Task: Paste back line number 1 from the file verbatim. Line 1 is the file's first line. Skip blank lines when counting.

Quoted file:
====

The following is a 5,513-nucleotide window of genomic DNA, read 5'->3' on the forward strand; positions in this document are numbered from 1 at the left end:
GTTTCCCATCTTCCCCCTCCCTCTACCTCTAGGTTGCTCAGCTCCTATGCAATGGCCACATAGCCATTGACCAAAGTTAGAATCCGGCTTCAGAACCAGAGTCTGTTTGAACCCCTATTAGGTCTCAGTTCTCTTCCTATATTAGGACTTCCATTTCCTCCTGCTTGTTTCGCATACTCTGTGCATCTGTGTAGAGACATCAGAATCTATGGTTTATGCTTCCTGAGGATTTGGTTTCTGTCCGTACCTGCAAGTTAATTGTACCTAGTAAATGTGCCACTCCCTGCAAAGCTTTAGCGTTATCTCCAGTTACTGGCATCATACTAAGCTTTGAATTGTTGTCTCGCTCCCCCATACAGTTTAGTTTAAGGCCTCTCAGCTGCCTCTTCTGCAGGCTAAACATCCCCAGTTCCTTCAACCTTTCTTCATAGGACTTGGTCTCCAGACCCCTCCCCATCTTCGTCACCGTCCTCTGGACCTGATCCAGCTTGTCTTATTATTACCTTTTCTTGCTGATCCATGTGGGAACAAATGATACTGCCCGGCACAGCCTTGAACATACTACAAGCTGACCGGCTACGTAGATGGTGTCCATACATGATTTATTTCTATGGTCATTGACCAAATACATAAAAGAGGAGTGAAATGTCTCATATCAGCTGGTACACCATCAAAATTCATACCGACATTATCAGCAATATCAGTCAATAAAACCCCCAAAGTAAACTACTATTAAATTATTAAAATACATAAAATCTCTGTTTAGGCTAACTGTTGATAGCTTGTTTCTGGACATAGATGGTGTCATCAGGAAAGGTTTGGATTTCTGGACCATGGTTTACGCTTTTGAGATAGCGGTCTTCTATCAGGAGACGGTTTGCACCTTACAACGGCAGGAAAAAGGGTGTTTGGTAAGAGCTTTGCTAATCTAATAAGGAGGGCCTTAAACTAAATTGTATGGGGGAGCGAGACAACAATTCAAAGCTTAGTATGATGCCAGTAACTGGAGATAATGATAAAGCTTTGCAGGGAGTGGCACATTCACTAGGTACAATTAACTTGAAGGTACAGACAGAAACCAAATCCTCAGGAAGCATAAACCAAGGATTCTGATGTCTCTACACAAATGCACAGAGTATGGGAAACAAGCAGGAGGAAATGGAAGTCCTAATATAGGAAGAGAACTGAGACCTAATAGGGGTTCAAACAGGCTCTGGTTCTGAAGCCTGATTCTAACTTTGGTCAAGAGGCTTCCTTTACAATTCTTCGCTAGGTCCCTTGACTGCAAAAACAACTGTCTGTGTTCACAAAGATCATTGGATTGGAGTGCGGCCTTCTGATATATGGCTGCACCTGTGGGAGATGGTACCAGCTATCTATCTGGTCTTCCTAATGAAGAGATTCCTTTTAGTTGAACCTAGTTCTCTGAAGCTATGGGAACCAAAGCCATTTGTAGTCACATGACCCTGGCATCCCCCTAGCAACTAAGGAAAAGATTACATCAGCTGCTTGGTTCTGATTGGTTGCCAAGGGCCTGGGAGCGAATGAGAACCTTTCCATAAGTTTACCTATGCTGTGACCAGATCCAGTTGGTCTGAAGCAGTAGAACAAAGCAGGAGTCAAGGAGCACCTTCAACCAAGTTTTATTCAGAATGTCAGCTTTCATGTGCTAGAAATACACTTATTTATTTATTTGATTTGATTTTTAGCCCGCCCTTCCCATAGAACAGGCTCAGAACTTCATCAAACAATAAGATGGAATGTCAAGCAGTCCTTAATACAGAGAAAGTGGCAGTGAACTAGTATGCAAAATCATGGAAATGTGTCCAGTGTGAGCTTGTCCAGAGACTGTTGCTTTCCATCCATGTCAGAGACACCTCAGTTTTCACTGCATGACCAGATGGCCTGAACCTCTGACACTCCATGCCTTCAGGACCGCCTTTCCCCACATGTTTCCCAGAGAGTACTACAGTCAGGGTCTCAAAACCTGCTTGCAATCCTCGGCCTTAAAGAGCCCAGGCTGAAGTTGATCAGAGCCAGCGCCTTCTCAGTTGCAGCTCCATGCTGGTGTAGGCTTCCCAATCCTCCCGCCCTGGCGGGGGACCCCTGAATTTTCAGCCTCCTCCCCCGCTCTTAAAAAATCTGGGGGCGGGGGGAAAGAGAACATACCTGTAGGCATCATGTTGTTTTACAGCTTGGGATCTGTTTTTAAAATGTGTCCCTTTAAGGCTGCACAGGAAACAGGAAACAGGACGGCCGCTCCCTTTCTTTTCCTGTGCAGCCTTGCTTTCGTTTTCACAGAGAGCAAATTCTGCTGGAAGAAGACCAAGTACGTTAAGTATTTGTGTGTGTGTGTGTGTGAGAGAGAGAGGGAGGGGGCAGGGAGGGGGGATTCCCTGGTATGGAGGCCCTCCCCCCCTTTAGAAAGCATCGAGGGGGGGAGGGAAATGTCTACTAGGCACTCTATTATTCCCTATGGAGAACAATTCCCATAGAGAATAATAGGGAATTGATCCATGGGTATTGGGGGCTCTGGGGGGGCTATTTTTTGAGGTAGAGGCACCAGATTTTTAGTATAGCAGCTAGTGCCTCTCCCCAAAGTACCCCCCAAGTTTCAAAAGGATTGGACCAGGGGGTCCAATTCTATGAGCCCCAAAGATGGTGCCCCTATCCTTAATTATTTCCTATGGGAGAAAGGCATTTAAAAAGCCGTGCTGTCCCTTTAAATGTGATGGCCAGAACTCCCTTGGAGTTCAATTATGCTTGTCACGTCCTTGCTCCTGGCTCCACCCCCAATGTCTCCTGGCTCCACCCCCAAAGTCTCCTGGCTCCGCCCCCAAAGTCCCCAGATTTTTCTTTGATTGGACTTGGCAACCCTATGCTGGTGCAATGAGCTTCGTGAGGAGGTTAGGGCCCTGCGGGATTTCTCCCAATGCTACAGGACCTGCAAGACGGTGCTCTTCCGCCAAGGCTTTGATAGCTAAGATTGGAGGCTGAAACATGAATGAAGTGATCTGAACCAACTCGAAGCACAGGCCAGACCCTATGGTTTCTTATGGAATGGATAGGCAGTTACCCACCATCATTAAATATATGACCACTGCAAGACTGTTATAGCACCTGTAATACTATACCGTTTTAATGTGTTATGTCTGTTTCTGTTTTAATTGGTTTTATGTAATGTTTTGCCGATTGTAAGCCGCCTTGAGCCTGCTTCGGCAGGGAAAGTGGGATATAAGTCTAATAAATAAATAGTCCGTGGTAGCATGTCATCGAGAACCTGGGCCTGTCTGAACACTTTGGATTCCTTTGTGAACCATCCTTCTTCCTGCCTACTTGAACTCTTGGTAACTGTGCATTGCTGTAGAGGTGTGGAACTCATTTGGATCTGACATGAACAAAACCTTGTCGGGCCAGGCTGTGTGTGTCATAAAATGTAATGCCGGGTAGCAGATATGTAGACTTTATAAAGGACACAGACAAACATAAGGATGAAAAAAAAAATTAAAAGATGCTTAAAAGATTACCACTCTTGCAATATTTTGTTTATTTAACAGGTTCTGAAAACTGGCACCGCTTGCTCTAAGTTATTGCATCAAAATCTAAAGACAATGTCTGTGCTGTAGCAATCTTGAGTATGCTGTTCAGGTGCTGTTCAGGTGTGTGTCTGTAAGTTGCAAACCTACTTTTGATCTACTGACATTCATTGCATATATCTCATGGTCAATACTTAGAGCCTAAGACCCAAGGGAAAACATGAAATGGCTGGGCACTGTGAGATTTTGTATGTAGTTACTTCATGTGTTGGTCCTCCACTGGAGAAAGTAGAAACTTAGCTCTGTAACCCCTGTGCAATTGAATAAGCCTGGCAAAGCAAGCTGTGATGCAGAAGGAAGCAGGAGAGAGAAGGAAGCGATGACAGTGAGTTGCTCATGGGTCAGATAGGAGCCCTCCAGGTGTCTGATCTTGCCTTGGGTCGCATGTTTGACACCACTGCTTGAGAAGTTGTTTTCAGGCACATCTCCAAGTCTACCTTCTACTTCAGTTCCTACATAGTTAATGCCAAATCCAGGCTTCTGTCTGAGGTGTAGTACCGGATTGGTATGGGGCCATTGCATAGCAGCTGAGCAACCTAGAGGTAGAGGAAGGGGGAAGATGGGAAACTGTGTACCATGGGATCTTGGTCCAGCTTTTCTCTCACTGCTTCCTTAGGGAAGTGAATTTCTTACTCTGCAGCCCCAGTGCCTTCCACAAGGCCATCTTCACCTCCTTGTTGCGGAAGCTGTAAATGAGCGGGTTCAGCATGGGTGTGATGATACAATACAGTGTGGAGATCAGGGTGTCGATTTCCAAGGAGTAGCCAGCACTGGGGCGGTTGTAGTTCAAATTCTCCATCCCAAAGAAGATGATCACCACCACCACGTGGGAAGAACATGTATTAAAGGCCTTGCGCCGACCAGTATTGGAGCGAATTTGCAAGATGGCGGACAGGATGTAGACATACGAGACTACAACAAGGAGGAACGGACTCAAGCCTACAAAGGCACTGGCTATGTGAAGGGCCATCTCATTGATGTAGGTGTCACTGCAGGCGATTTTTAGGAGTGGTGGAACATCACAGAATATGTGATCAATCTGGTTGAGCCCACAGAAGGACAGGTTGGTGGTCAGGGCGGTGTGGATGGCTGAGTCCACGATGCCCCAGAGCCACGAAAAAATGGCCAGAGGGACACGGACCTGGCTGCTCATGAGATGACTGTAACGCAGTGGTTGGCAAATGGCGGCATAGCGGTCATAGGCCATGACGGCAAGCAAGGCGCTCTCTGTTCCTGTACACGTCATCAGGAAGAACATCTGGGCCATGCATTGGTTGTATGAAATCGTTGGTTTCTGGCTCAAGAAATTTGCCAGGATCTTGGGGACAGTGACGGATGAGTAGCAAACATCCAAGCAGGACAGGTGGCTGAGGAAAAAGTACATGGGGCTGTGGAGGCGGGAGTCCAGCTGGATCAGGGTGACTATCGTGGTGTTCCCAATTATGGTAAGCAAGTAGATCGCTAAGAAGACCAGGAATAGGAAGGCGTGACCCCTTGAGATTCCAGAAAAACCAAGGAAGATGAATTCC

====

The following is a 5,513-nucleotide window of genomic DNA, read 5'->3' on the forward strand; positions in this document are numbered from 1 at the left end: